“The federal oil and gas program is not serving the American public well. It’s time to take a close look at how to best manage our nation’s natural resources with current and future generations in mind,” Principal Deputy Assistant Secretary for Land and Minerals Management Laura Daniel-Davis said in a statement. 

“This forum will help inform the Department’s near-term actions to restore balance on America’s lands and waters and to put our public lands’ energy programs on a more sound and sustainable conservation, fiscal and climate footing,” she added.

Read more about Interior’s next steps here.

 

ALL SETTLED: A federal judge on Tuesday approved a $1.5 billion settlement for the German automaker Daimler and its subsidiary Mercedes-Benz over alleged cheating on emissions tests. 

Daimler will make the payment following what the EPA said in September was cheating involving about 250,000 vehicles sold in the U.S. between 2009 and 2016. 

They said: At the time, the company rejected the accusations, saying in a statement that it “denies the authorities’ allegations as well as the class action plaintiffs’ claims and does not admit any liability.”

The settlement, approved by D.C. federal judge Emmet Sullivan, included $875 million in civil penalties as well as the cost of recalling the vehicles and funding for mitigation projects in California, which was also a plaintiff in the case.

Read more about the settlement here.

 

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TAKING SIDES: The Biden administration is siding with a pipeline company in a dispute over whether it can seize land from the state of New Jersey in order to complete construction. 

In a brief filed Monday in support of PennEast’s position, the Justice Department argued that states aren’t exempt from a law allowing permit-holders from taking necessary property for infrastructure projects that were approved by federal regulators.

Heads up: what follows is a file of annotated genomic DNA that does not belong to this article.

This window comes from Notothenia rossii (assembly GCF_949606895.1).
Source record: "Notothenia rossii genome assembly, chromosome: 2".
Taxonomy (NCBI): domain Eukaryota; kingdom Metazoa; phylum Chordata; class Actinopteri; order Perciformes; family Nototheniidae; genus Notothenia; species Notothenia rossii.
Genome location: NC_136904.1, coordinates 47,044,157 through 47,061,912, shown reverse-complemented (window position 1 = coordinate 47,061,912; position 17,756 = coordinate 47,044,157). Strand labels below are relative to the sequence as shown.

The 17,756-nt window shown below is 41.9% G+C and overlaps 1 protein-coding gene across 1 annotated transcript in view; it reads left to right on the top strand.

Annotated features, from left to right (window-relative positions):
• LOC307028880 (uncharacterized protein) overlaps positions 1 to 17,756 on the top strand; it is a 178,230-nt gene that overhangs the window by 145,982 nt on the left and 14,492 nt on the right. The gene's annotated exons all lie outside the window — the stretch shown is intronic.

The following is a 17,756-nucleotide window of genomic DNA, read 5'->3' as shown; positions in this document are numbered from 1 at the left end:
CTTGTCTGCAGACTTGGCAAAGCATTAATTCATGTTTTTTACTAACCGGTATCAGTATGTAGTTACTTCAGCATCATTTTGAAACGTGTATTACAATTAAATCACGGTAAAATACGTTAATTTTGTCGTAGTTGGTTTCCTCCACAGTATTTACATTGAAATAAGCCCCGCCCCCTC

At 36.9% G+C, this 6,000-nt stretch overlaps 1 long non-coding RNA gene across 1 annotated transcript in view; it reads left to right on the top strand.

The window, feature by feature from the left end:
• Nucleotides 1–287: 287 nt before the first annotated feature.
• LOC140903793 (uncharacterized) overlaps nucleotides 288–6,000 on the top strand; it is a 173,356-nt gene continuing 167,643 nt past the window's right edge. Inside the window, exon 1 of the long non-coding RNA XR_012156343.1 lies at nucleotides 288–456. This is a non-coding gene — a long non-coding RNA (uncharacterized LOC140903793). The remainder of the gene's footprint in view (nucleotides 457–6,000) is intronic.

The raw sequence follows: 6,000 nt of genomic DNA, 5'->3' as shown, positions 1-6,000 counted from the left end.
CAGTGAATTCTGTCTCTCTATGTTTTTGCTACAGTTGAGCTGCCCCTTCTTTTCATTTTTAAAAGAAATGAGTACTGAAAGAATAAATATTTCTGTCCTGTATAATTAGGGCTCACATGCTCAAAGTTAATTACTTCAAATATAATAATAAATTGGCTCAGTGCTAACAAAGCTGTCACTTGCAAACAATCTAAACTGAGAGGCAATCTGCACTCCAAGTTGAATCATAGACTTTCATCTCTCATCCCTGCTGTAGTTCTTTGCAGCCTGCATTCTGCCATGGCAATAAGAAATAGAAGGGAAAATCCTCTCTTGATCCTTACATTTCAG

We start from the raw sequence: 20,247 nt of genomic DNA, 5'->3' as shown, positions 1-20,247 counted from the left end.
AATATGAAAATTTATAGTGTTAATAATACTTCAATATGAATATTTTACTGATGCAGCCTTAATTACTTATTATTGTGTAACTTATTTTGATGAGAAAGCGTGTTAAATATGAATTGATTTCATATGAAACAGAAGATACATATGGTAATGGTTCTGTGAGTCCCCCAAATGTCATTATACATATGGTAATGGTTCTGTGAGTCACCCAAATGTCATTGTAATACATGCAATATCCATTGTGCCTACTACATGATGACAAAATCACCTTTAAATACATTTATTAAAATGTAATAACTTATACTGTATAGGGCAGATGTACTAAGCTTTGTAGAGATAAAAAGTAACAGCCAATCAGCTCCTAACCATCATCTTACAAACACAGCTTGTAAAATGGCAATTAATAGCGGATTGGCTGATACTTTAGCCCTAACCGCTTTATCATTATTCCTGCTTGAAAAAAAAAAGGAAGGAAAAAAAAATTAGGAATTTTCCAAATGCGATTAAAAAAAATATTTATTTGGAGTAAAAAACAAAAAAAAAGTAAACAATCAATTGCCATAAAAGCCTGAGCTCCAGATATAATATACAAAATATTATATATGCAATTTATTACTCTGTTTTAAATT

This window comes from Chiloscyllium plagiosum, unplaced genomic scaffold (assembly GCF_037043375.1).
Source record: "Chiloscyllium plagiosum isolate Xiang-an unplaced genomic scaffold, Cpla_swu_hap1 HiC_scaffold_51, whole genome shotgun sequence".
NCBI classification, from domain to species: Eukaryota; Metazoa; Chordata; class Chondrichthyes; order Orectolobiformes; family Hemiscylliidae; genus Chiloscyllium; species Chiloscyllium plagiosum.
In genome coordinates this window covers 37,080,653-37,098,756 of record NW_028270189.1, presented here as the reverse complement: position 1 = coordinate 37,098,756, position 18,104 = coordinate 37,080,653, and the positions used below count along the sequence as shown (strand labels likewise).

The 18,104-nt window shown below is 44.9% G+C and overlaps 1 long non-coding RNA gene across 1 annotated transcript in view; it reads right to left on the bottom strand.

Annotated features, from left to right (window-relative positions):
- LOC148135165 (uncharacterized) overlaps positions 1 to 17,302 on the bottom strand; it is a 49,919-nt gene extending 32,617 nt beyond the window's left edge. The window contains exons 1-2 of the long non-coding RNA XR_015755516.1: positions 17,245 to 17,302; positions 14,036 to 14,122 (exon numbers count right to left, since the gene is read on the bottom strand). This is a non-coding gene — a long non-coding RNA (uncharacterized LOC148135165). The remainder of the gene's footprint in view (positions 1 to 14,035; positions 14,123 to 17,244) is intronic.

Next steps: The Supreme Court agreed to hear the case last month after a lower court ruled against the use of eminent domain to acquire land for the PennEast gas pipeline. 

Read more about its decision here. 

 

QUOTE OF NOTE:

Energy Secretary Jennifer GranholmJennifer GranholmOVERNIGHT ENERGY: Gas shortages likely to linger for days | Biden administration issues second shipping waiver amid fuel shortages | EPA orders St. Croix refinery to shut down for 60 days due to 'imminent threat' to islanders' health The Hill's Morning Report - Presented by Facebook - Biden expresses optimism on bipartisanship; Cheney ousted Overnight Energy: Colonial Pipeline restarting operations after cyberattack | Gas shortages spread to more states | EPA relaunches website tracking climate change indicators MORE discussed the importance of changes to the transportation sector in President Biden’s goal of reaching carbon neutrality by 2050 and pledged to put “billions of dollars” into electric vehicles.  

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"The transportation sector is the largest source of those emissions so we need to jam on the accelerator here. DOE is going to invest billions of dollars over the next few years in the technologies that are going to make that EV future a reality," she said during an event by the organization Securing America’s Future Energy. 

 

ON TAP TOMORROW:

 

WHAT WE’RE READING:

Illinois bill would ban celebratory balloon releases, Capitol News Illinois reports

Just Energy Group seeks bankruptcy protection after Texas loss, The Houston Chronicle reports

Republicans' new favorite study trashes Biden's climate plans – but who's behind it? The Guardian reports

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Florida state legislators advance bills to preempt local clean energy regulations, The Miami Herald and the Tampa Bay Times report

 

ICYMI:Stories from Tuesday…

Kerry calls for 'decade of action' on climate change

Rutgers to divest from fossil fuel industry

Interior Department announces virtual forum to review oil and gas lease moratorium

Judge approves $1.5B Daimler settlement in diesel emissions probe